I broach the subject in this way. "Sergeant Murphy says all guns are loaded all the time. It's Murphy's Law. Act like that and you will never get a loud surprise. Repeat after me, 'All guns are always loaded.'
     
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  8. mjsdwash

    mjsdwash Member

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    "platform". uuugggghhh
     
  9. Kendal Black

    Kendal Black Member

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    Operator. Platform operator. Presumably, high-speed and low drag as well.

    Hello, operator? I'm trying to phone Schenectady...
     
  10. Jeb Stuart

    Jeb Stuart Member

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    One I really hate "The Best Safety is the one in your head". I tend to avoid people that use that term.
     
    Last edited: Aug 10, 2018 at 2:54 PM
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  11. waterhouse

    waterhouse Member

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    Unfortunately for people that carry guns for a living or for their own protection, this type of mantra/training can lead to a very loud “click” when you are fully expecting and intending for a very loud bang.

    And for teaching beginners, especially children, I just don’t think that a basic, #1 teaching point should be a false statement.

    The thing about Murphy’s Law is that it is also false, but it a) can serve as a helpful reminder to be prepared and have backup plans and b) doesn’t lead to confusing children about firearm safety.
     
  12. taliv

    taliv Moderator

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    this is precisely why i remain in favor of the "all guns are always loaded" wording. it's because people like to rationalize and add things like "until we have verified ourselves whether the weapon is loaded"

    that sort of qualification implies that once i've verified it's unloaded, that it's no longer dangerous and that i can then start treating it like an unloaded weapon. otherwise, what is the point of the rule in the first place? why not just eliminate the rule altogether?

    it is not sufficient for you to think the weapon is unloaded because that's how accidents happen. almost all accidents happen because people did something with a weapon they were sure was unloaded and it turns out ammo somehow found a way in there. you can verify it is unloaded all you want, but that does not change the way you behave. this is what you must teach children (and adults)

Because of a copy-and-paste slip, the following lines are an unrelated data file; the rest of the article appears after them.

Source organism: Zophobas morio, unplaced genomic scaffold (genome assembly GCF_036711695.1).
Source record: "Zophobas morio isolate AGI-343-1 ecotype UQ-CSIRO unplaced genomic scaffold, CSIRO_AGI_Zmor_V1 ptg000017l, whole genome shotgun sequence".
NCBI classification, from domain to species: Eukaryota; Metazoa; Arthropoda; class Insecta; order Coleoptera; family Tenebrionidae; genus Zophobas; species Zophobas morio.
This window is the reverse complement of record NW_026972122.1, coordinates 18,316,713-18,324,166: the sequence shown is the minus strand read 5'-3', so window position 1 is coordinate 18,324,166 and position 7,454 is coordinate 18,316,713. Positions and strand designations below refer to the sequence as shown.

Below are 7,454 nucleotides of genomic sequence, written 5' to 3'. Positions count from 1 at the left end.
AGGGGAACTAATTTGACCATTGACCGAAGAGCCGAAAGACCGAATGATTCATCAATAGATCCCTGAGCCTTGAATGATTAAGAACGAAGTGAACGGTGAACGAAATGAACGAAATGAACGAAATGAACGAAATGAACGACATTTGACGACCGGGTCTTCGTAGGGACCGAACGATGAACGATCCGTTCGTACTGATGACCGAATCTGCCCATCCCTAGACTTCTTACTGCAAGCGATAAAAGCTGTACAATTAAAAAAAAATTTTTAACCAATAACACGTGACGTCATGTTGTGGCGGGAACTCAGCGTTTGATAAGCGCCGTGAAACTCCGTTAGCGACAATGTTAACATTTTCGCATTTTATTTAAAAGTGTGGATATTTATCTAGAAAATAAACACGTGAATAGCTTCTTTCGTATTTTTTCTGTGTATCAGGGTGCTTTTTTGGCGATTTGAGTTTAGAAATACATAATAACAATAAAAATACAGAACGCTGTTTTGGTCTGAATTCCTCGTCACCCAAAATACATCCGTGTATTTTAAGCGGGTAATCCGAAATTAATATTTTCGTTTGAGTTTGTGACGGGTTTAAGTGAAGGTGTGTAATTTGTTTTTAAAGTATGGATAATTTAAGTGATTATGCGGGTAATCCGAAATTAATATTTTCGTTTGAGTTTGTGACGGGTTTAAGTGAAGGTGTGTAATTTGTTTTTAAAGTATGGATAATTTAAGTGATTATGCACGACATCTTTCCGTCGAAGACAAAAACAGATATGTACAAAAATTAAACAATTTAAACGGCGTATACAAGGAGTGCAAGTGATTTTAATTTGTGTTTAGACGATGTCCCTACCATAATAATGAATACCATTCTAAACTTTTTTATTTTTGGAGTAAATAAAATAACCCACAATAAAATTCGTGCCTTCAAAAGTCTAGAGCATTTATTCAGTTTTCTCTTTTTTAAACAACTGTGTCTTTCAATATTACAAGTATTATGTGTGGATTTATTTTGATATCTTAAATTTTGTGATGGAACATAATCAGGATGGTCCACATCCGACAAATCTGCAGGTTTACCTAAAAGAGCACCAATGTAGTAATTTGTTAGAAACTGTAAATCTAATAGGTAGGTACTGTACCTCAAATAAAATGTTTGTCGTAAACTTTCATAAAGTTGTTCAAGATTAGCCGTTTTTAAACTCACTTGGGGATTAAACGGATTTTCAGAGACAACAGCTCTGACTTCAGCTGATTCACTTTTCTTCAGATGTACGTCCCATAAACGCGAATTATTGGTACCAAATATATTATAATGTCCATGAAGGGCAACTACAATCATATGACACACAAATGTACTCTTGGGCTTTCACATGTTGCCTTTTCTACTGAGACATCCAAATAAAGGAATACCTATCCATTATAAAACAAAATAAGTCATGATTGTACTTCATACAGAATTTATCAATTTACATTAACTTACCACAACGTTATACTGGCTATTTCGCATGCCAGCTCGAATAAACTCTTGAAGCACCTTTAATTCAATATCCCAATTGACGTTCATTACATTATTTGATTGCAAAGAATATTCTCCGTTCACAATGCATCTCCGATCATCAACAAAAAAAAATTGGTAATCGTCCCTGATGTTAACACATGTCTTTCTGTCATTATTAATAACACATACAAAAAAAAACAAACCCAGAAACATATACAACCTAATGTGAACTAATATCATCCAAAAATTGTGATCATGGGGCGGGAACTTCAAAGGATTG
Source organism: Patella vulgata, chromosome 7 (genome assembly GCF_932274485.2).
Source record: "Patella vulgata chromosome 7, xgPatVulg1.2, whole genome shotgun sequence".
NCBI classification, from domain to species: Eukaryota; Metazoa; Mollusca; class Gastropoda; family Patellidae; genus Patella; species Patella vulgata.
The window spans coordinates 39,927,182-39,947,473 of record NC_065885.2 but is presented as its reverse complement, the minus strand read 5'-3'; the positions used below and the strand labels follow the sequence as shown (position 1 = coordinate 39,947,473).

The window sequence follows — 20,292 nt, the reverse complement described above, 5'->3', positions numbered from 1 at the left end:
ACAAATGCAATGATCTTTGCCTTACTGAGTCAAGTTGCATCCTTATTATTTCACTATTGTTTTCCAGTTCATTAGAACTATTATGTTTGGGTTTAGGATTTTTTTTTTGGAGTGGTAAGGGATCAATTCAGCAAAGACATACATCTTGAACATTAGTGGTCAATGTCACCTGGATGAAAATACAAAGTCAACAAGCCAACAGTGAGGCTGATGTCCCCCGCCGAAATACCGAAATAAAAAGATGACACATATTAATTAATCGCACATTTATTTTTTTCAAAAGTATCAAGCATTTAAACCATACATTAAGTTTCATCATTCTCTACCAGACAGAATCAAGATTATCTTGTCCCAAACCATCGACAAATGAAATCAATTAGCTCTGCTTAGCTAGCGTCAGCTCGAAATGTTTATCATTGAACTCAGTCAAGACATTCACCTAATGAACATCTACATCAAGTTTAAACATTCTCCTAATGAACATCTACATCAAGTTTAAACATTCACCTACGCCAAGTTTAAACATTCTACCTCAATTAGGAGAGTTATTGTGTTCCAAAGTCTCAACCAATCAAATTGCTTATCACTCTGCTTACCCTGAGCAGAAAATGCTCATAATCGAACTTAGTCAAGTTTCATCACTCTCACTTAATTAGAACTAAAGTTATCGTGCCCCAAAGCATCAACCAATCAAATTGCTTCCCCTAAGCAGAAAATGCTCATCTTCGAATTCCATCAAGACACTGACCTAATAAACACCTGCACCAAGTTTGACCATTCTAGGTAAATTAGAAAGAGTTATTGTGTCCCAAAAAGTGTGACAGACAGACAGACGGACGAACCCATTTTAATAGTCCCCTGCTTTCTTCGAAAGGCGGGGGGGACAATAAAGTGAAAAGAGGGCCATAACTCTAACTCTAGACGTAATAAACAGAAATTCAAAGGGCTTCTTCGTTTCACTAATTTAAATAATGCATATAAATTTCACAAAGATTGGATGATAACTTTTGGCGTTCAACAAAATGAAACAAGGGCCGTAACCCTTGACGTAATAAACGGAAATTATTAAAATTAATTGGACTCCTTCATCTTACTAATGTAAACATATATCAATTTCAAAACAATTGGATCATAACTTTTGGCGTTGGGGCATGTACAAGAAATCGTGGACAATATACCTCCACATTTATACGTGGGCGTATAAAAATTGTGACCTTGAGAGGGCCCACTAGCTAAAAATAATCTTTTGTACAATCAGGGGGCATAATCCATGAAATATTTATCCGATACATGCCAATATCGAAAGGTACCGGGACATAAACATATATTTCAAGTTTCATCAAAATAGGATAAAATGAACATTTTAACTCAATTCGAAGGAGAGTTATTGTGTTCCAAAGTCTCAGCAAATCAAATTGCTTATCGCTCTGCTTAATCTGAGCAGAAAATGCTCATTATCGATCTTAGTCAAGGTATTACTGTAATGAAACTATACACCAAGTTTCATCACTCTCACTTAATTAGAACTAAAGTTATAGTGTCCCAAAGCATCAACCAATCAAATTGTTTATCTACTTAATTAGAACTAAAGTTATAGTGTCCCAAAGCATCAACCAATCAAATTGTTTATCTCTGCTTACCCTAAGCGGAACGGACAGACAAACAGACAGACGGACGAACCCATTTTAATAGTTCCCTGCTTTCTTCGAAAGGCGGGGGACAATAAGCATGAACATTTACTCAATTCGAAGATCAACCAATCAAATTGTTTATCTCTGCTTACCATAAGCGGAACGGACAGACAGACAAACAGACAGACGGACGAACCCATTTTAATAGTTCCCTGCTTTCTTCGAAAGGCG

the 4 rules are for general, unstructured time. I don't think they're sufficient for say, camp perry where you have 1500 dudes on the line and have the commands by relay to load and make ready, and unload, etc. when you're on post, if you got caught with a loaded rifle, you'd prob get ejected. heck, in many states carrying a loaded rifle in your car is illegal. i can't really speak to whatever additional rules might be necessary in the military or police environments. the 4 rules should be considered a minimum, however.
     
  13. Old Dog

    Old Dog Member

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    After a half-century in the firearms world, I try not to get annoyed by phrases, terms or sayings related to guns. When I first started as a small-arms instructor, there were phrases you were expected to use; later, yes, the irritated the hell out of me, but I'm finally starting to get over it. I just don't care anymore ...

    Operator? I got this award certificate once that instead of my title or rank referred to me as a "Special Response Team Operator," I still don't think that makes me cool, but it did indicate how prevalent these terms have become. Platform? That term has its uses, for sure. And all guns are always loaded. That is not a "false statement." It is a concept. And Jeff Cooper's words still ring true today.

    We teach, "Treat all guns as though they are always loaded." We also expect our officers to act as grown-ups, possess critical thinking skills and understand the context of the 4 Rules (though of course, this isn't often enough the case).
     
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  14. Kendal Black

    Kendal Black Member

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    I fail to see it. Each morning I look at the holes in my revolver to see that each contains a cartridge. Back when I carried an automatic I "press checked" to make sure there was a cartridge in the pipe. Yep. Sure enough loaded.
     
  15. Jeb Stuart

    Jeb Stuart Member

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    Do you mean the holes in the round thing?